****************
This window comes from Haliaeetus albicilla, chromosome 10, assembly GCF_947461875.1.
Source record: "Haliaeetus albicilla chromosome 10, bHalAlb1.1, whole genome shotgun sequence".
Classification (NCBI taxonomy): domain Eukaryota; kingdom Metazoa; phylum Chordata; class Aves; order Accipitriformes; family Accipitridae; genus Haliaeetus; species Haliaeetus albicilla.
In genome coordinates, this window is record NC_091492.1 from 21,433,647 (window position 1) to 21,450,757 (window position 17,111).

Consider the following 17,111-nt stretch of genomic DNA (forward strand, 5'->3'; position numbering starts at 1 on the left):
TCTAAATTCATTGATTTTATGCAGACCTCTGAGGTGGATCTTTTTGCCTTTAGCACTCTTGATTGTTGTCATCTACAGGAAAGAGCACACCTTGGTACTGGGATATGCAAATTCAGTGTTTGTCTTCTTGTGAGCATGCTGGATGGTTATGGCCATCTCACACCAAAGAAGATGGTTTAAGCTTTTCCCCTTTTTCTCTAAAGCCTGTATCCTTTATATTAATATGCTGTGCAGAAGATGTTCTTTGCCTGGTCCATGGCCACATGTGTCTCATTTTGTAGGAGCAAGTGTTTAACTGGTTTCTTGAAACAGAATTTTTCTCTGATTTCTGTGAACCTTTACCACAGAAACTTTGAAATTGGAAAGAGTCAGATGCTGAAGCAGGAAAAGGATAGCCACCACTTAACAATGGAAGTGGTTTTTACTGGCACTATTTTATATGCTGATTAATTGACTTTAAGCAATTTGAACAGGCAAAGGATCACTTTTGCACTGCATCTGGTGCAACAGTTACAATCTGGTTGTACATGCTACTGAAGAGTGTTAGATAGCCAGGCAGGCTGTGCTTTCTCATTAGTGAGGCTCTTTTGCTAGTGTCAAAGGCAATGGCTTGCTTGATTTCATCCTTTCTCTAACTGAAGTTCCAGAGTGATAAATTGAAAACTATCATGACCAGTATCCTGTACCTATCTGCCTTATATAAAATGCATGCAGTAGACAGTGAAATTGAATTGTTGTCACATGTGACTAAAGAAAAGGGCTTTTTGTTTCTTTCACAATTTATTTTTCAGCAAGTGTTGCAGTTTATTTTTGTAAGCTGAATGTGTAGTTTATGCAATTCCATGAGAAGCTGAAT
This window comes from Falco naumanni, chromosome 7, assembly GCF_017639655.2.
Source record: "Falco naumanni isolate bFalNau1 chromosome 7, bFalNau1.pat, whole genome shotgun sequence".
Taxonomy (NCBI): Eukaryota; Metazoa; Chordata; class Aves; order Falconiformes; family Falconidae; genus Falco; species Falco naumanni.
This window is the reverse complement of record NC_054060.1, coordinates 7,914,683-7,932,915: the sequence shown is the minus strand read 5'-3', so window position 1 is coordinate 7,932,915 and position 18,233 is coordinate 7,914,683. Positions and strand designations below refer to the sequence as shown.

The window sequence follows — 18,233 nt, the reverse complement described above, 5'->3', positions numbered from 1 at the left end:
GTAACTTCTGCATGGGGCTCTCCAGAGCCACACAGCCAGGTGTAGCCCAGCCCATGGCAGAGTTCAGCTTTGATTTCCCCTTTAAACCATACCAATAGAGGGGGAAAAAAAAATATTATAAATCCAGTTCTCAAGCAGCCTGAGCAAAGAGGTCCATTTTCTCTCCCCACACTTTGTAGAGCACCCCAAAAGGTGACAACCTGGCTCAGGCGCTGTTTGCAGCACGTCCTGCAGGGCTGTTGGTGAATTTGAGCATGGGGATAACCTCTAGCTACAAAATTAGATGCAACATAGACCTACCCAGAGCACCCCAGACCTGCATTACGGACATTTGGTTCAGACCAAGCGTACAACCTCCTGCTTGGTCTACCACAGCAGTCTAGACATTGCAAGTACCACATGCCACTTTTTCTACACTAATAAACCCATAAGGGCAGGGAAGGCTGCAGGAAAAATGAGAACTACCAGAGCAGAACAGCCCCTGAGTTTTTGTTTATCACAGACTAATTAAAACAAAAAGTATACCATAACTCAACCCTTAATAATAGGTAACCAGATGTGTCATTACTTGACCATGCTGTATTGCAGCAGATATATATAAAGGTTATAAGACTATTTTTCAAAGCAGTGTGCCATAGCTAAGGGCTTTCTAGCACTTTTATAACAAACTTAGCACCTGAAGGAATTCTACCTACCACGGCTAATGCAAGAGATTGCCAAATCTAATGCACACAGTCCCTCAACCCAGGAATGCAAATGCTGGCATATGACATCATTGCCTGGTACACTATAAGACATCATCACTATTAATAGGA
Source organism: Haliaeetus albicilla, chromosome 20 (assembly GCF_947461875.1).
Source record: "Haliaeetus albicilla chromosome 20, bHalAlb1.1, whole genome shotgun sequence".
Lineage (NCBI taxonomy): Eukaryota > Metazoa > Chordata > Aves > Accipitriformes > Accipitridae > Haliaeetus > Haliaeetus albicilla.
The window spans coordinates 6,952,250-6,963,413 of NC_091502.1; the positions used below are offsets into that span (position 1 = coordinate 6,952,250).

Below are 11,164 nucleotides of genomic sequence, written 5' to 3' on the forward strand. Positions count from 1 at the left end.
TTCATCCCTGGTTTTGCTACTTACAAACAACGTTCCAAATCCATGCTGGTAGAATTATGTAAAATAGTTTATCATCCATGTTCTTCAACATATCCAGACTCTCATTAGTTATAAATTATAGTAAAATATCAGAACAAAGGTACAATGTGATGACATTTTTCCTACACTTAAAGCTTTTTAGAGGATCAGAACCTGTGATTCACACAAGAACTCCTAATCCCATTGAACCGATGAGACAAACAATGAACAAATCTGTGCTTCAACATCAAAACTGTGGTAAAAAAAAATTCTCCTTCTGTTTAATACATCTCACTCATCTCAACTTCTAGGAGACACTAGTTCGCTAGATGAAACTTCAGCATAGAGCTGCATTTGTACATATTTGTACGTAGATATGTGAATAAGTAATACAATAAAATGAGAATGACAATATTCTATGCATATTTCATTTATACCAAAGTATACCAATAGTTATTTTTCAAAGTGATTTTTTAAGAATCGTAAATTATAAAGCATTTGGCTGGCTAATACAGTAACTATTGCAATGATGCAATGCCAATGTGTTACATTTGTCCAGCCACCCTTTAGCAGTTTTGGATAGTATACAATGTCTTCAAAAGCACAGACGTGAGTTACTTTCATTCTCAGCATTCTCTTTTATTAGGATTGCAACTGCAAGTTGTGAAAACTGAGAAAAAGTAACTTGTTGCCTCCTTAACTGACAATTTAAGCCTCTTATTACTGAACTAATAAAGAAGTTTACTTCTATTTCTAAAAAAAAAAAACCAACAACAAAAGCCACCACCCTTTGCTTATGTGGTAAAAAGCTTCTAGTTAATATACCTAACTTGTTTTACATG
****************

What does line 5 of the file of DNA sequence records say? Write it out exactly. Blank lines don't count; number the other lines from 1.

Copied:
Consider the following 17,111-nt stretch of genomic DNA (forward strand, 5'->3'; position numbering starts at 1 on the left):